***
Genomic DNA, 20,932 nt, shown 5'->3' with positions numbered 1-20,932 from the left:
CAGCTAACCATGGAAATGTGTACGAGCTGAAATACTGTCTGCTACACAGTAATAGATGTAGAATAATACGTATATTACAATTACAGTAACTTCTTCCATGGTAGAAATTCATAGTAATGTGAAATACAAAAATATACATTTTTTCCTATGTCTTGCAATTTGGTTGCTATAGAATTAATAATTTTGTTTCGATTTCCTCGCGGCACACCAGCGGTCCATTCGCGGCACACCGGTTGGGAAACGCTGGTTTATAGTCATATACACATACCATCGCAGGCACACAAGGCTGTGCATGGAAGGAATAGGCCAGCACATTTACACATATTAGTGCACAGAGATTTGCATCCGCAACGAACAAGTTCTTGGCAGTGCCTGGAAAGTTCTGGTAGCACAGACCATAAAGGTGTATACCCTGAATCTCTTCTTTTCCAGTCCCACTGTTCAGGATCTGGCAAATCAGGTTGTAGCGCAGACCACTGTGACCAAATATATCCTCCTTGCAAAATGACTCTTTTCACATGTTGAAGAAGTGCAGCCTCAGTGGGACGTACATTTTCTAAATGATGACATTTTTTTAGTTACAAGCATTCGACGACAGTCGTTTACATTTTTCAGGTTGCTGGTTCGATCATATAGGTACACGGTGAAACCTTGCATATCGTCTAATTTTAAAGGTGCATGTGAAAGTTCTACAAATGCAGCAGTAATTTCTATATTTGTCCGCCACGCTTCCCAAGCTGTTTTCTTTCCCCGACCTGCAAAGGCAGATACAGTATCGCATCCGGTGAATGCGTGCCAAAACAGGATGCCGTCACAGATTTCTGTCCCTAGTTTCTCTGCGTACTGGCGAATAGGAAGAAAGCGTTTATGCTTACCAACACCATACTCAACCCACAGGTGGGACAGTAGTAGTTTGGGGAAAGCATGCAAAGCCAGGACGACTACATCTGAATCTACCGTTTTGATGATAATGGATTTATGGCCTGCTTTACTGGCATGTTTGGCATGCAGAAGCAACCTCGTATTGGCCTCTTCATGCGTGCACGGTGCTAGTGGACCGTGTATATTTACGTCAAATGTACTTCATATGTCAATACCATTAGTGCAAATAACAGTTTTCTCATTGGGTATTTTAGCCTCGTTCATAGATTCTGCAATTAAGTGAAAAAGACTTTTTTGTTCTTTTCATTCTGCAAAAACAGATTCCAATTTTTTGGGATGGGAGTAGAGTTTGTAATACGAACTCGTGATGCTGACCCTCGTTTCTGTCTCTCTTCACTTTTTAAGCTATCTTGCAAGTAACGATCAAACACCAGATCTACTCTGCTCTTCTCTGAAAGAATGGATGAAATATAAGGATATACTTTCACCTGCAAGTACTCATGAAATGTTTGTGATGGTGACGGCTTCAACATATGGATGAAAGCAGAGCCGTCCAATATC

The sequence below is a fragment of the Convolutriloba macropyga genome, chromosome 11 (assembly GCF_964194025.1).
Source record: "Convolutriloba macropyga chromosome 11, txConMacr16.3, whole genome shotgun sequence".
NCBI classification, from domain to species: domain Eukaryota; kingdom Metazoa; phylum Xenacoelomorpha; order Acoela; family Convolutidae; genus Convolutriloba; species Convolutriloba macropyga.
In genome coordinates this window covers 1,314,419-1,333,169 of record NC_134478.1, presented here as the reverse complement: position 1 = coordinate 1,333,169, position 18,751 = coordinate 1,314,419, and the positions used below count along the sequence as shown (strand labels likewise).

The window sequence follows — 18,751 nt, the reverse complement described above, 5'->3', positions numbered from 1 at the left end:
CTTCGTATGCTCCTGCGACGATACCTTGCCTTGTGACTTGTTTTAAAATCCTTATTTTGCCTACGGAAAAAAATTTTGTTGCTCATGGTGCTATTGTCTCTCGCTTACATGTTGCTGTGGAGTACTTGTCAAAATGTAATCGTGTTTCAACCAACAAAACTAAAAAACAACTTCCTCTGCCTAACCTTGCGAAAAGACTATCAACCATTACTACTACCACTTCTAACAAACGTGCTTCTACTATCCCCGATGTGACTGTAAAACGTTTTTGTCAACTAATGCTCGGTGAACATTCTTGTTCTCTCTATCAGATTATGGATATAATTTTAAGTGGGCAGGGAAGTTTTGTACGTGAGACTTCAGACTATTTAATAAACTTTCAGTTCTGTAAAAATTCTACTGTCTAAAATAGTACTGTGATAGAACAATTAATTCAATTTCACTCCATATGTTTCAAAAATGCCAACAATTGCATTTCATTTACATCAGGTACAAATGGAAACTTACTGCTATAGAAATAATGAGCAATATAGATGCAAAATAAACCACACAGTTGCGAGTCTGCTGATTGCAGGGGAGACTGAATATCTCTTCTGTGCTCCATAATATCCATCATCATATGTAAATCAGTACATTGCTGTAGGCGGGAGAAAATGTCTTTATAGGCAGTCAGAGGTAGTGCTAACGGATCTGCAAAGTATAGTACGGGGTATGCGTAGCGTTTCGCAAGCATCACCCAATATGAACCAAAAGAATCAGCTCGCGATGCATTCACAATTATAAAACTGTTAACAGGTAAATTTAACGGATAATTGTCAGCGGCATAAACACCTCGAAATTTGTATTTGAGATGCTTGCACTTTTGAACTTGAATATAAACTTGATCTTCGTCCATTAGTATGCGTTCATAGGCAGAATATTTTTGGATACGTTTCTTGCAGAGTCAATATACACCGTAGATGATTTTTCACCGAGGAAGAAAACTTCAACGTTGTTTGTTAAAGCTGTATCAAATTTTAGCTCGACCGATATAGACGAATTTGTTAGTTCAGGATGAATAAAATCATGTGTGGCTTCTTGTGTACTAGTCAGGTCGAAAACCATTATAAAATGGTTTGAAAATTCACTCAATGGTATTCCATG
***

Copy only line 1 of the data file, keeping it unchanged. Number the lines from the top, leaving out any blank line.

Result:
Genomic DNA, 20,932 nt, shown 5'->3' with positions numbered 1-20,932 from the left: